Computer Scientist: Tech Still Vulnerable to 'WannaCry'

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Ball State's computer science program is located in the Robert Bell Building on the Muncie campus. Ball State's computer science program is located in the Robert Bell Building on the Muncie campus.
MUNCIE -

A computer science instructor at Ball State University says Hoosier businesses and individuals are "not out of the woods yet" when it comes to potential future threats from the WannaCry ransomware attacks that have swept the world. Vinayak Tanksale urges computer users, especially with Microsoft Windows, to update their software immediately to help "nip this in the bud." He says medical facilities are particularly vulnerable because they can be lucrative targets for digital bad guys.

Tanksale says businesses, information technology professionals and personal computer users must be proactive. "What a lot of businesses are doing is: number one, educating their employees to make sure that the work computers, as well as if they are bringing in personal computing devices to work, they are all updated with the right software," he told Inside INdiana Business. "At the enterprise level, companies are contacting other software vendors or, in this case, even Microsoft." He says even with some old, unsupported versions of their Windows software, Microsoft is providing patches and updates as a means of heading off further spreading of the malware.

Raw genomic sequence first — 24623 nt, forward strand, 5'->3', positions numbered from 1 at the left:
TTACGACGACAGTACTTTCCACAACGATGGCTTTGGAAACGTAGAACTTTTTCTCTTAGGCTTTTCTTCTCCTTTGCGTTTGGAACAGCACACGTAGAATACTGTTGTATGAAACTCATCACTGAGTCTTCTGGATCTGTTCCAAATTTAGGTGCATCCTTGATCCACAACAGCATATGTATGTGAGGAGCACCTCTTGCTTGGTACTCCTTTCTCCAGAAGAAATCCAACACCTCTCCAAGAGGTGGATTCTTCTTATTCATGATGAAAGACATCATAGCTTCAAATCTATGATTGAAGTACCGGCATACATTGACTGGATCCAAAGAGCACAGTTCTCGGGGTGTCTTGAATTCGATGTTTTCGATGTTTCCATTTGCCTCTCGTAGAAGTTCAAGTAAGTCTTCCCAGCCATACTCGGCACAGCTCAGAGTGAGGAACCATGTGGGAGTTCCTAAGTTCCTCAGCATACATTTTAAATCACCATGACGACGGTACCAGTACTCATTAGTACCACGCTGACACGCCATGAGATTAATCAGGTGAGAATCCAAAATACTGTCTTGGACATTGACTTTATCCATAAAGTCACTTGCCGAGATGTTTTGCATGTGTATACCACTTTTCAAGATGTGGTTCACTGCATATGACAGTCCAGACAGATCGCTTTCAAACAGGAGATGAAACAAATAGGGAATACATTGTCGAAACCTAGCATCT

Tanksale says security is "no longer an afterthought" for software developers and designers of all sizes and they now take security precautions all along the way. "A company that doesn't think of security with respect to anything -- be it user security, corporate security, internet of things security, network security, database security, consumer security -- if a software development company is not thinking on those lines and is not integrating that a part of the overall design and development process, they probably aren't going to stay in business for too long," he said.

Tanksale believes future attacks using a modified version of the ransomware that hit computers in hundreds of thousands of instances throughout the world over the weekend are still possible.

Tanksale says businesses, information technology professionals and personal computer users must be proactive.
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